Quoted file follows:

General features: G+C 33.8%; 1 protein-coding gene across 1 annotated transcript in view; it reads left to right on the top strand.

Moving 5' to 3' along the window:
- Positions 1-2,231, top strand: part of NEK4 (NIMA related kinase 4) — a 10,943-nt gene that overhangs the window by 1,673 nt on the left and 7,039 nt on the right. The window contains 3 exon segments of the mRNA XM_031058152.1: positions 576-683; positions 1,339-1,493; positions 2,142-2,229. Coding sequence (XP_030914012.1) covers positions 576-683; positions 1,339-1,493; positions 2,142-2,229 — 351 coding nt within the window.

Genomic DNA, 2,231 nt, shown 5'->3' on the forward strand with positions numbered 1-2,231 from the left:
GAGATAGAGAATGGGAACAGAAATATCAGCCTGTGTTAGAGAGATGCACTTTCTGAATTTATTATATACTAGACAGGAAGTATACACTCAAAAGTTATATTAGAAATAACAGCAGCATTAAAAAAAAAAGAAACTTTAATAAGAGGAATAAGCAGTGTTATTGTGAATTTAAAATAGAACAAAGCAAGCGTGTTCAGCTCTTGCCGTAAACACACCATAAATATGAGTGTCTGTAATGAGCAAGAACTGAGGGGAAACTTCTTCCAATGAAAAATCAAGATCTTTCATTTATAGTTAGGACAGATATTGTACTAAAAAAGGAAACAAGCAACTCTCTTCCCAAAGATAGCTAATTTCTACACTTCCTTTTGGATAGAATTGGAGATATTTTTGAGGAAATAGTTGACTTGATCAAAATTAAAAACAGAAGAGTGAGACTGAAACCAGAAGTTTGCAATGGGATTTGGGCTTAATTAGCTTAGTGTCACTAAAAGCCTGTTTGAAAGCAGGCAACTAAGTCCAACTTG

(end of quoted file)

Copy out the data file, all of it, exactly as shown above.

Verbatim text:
General features: G+C 33.8%; 1 protein-coding gene across 1 annotated transcript in view; it reads left to right on the top strand.

Moving 5' to 3' along the window:
- Positions 1-2,231, top strand: part of NEK4 (NIMA related kinase 4) — a 10,943-nt gene that overhangs the window by 1,673 nt on the left and 7,039 nt on the right. The window contains 3 exon segments of the mRNA XM_031058152.1: positions 576-683; positions 1,339-1,493; positions 2,142-2,229. Coding sequence (XP_030914012.1) covers positions 576-683; positions 1,339-1,493; positions 2,142-2,229 — 351 coding nt within the window.

Genomic DNA, 2,231 nt, shown 5'->3' on the forward strand with positions numbered 1-2,231 from the left:
GAGATAGAGAATGGGAACAGAAATATCAGCCTGTGTTAGAGAGATGCACTTTCTGAATTTATTATATACTAGACAGGAAGTATACACTCAAAAGTTATATTAGAAATAACAGCAGCATTAAAAAAAAAAGAAACTTTAATAAGAGGAATAAGCAGTGTTATTGTGAATTTAAAATAGAACAAAGCAAGCGTGTTCAGCTCTTGCCGTAAACACACCATAAATATGAGTGTCTGTAATGAGCAAGAACTGAGGGGAAACTTCTTCCAATGAAAAATCAAGATCTTTCATTTATAGTTAGGACAGATATTGTACTAAAAAAGGAAACAAGCAACTCTCTTCCCAAAGATAGCTAATTTCTACACTTCCTTTTGGATAGAATTGGAGATATTTTTGAGGAAATAGTTGACTTGATCAAAATTAAAAACAGAAGAGTGAGACTGAAACCAGAAGTTTGCAATGGGATTTGGGCTTAATTAGCTTAGTGTCACTAAAAGCCTGTTTGAAAGCAGGCAACTAAGTCCAACTTG